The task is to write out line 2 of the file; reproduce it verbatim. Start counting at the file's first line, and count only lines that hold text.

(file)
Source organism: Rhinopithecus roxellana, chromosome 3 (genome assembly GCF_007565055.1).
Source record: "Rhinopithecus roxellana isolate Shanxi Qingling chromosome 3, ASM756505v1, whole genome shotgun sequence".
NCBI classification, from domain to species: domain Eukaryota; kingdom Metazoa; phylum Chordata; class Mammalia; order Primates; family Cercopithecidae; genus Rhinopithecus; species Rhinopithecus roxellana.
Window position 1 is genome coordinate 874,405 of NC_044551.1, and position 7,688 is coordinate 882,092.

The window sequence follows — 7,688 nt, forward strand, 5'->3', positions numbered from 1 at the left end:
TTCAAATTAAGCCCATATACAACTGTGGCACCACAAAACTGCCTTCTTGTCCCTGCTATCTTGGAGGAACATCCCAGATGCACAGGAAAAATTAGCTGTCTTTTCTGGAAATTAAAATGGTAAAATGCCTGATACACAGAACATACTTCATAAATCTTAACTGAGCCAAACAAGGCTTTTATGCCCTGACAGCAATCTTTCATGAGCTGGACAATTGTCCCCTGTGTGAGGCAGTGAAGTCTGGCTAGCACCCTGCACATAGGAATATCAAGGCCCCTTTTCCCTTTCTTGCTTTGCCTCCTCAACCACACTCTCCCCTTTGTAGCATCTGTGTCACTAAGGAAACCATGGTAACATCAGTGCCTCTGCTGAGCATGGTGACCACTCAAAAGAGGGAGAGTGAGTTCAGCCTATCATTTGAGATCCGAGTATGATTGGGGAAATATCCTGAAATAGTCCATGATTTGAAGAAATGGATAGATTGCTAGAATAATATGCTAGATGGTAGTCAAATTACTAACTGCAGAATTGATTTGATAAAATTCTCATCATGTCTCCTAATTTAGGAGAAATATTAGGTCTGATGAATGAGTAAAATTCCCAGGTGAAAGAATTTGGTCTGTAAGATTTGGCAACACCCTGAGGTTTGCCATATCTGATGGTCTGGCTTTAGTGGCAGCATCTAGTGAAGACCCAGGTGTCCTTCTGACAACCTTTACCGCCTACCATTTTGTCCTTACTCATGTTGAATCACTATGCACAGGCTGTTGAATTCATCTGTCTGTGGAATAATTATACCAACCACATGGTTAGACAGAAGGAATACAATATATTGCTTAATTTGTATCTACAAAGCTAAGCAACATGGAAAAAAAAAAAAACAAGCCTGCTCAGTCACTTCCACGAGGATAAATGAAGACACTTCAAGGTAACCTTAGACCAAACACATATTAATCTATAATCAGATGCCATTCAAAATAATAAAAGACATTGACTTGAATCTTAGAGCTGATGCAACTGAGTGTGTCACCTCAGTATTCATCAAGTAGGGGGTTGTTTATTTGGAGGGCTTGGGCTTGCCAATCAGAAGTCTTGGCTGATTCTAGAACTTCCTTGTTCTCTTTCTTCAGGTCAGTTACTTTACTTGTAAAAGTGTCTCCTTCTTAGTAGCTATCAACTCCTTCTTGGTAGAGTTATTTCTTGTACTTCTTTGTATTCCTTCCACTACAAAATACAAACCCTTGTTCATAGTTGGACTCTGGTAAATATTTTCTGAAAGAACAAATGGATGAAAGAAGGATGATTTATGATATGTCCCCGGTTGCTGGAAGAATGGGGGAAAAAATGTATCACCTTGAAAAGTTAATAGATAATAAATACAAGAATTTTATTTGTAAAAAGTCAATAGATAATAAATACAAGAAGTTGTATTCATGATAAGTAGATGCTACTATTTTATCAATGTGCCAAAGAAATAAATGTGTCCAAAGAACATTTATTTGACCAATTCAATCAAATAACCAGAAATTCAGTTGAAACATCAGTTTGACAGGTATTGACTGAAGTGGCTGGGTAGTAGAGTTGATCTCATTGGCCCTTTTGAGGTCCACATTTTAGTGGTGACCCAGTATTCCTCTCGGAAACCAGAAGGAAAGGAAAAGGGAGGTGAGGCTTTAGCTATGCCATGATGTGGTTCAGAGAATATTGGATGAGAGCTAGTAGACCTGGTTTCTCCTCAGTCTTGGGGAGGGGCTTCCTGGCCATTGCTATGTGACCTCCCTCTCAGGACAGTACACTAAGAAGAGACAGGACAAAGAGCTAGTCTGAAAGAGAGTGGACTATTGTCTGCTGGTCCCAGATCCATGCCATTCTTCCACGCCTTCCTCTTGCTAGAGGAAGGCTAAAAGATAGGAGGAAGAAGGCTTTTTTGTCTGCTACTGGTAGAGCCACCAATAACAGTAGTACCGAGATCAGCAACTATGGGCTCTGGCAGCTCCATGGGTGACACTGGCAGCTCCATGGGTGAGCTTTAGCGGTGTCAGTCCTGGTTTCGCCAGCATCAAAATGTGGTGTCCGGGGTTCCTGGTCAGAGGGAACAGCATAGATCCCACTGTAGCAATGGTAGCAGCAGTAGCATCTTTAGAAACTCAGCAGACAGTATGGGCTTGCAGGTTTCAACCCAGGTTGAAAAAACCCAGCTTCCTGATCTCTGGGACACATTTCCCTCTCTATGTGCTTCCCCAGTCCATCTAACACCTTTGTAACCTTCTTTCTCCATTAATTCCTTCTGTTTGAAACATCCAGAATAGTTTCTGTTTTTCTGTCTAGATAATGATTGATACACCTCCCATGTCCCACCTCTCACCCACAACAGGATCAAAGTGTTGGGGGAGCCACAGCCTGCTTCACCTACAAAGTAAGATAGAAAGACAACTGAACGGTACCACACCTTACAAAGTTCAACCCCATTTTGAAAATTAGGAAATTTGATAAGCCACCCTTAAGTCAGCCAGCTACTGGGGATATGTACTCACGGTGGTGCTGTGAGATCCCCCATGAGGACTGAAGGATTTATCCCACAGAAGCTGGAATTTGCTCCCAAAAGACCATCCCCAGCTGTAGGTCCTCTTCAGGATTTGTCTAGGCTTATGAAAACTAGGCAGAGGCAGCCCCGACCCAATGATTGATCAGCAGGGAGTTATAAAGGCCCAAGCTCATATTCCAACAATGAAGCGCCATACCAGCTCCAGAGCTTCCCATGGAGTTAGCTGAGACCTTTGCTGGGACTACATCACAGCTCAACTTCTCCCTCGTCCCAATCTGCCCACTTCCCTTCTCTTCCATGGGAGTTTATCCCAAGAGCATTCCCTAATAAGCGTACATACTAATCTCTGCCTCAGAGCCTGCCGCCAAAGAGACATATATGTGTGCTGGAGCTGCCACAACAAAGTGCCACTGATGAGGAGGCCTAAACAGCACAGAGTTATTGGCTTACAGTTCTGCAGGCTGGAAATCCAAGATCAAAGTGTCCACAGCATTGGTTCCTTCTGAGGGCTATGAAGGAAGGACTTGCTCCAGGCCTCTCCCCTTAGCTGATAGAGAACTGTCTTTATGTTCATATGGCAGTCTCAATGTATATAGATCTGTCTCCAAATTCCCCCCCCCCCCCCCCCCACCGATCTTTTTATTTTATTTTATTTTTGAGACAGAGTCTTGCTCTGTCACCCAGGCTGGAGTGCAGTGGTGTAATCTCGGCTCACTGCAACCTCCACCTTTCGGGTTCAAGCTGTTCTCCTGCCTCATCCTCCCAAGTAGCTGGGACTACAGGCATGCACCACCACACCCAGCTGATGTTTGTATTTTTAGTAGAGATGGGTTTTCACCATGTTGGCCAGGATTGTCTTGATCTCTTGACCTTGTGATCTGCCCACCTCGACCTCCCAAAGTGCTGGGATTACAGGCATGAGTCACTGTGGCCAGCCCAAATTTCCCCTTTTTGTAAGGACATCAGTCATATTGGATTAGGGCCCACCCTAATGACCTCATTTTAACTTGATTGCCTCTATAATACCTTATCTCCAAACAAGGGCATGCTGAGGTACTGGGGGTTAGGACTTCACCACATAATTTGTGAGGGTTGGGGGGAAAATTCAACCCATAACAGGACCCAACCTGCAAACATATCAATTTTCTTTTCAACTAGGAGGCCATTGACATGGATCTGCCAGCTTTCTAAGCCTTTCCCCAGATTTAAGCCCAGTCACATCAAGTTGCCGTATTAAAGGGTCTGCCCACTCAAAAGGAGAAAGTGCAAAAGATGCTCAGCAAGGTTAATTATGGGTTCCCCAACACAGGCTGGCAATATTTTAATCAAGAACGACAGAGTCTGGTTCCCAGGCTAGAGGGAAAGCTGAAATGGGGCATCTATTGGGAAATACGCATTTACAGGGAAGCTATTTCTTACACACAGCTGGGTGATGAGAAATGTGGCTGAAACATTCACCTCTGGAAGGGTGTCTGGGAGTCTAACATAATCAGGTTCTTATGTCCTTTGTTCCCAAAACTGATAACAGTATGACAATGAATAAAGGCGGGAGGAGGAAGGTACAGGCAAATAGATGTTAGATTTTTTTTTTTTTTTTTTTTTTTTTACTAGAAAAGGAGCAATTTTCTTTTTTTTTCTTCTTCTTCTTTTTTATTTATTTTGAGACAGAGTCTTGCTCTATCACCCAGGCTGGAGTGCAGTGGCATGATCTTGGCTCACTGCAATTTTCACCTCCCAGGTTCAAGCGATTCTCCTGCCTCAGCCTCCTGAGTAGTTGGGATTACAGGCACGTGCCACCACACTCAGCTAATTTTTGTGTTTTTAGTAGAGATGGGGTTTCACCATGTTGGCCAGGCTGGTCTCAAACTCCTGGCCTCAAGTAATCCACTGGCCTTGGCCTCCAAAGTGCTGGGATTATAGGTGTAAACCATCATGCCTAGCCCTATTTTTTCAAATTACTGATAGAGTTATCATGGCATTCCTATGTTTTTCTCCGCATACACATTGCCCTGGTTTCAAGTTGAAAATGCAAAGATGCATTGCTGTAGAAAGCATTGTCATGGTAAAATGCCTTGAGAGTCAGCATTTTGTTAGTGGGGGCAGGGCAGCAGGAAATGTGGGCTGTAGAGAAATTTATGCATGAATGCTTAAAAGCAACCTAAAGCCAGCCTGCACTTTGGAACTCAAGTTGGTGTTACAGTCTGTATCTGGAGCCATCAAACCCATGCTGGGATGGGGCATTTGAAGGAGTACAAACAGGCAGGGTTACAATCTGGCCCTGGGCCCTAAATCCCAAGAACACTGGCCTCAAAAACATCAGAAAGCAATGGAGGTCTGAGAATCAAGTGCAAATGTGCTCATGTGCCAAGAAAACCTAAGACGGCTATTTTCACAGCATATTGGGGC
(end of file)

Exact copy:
Source record: "Rhinopithecus roxellana isolate Shanxi Qingling chromosome 3, ASM756505v1, whole genome shotgun sequence".